The Life of a Tooth

The Life of a Tooth

Most of our organs and body parts are formed before birth and simply develop and grow as we age. In many cases their physical form remains fairly consistent as it begins to fully develop. The tooth, however, has a life cycle of its own—completely unique from any other body part. From 20 primary teeth to 32 permanent teeth, the evolution of the tooth is quite fascinating.

The Beginning

Our teeth actually begin to form about two months after conception. Tiny buds from the mouth lining grow into the jaw and are the beginning phases of what is known as primary teeth. The incisors tend to erupt first anywhere from 8-14 weeks of age, but the timing and the order varies from kid to kid. Regardless of the timing and order, however, it’s important to start an oral hygiene routine even before the teeth come in as gum and teeth issues can still occur in babies.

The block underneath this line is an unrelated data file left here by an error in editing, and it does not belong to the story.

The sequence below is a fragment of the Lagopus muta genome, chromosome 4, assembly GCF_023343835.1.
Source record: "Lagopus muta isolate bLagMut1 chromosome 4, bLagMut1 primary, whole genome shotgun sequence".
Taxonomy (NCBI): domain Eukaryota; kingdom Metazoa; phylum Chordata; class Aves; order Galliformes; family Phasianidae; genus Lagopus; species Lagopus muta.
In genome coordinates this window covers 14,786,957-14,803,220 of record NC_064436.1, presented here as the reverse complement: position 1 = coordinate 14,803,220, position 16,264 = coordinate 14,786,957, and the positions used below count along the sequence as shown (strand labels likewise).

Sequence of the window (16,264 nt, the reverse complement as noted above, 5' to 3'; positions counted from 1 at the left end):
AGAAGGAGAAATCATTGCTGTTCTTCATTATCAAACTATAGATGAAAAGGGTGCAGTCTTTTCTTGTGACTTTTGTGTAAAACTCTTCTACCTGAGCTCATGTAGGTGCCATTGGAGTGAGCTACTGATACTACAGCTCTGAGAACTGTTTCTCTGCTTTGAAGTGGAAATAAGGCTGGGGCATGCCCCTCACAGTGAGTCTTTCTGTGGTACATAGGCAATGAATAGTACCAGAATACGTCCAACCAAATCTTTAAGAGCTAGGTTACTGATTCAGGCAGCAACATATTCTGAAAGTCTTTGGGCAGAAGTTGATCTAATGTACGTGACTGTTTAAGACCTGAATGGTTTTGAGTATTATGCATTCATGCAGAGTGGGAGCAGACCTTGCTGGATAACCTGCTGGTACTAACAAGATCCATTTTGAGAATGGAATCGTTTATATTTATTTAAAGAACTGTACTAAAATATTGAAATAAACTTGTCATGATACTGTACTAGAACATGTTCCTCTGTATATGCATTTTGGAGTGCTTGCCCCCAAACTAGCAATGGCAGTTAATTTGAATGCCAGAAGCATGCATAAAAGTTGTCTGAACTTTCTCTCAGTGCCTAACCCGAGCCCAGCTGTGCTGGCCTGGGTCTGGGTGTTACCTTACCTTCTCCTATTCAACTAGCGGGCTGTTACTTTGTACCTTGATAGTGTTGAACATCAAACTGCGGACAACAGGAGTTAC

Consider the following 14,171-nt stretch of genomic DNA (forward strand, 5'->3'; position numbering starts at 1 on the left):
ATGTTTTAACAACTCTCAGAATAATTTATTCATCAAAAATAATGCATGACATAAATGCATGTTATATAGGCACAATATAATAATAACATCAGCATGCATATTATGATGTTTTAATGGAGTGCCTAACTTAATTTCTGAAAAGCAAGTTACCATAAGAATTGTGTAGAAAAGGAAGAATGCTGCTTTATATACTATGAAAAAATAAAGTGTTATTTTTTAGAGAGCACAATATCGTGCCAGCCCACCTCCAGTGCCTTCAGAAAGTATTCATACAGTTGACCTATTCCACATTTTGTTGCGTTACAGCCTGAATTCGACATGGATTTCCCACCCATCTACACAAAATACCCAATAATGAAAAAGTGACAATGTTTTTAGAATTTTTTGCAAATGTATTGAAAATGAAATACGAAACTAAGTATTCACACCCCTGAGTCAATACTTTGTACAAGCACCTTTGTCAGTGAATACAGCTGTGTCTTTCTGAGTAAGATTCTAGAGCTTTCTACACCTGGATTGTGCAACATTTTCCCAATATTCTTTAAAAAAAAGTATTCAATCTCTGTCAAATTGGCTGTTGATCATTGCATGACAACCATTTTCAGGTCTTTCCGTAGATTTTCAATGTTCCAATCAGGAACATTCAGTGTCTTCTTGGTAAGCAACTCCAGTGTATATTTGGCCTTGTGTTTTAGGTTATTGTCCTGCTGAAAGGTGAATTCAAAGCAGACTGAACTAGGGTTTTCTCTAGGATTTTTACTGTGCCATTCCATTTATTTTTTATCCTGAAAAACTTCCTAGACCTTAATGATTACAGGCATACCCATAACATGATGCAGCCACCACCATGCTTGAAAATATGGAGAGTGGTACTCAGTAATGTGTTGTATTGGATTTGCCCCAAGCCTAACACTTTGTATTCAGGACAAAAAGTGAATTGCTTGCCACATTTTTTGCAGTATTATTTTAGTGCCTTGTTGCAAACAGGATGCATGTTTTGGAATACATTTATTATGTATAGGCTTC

Permanent Teeth

The primary teeth remain steadily in place until it’s time for the permanent teeth to make their debut. Children are usually around six years old when their primary teeth start to loosen in preparation for the permanent teeth. Again, this process could be different from child to child and some may not even develop some of their adult teeth altogether. In a time frame of about 7 years, 20 primary teeth are replaced by 28 permanent teeth. Wisdom teeth usually form by the age of 21, rounding out the total number of teeth to 32.

Aging Teeth

Daily chewing and aging of the teeth can seriously affect the life cycle of the tooth. Not to mention there are other age related issues that can bring the life of a tooth to an end. Older teeth are also vulnerable to periodontal disease, which means that even if the tooth itself is healthy, the bone and gum that anchor the tooth can become seriously infected and the tooth can fall out.

Evolution of the Tooth

Dentists say that there is not an evolutionary dead end for the elderly tooth. They point out that people are more aware of the importance of dental health and faithfully brush after meals and floss every day. Some dentists predict that dentures will become as obsolete as wooden false teeth in the tooth life story.

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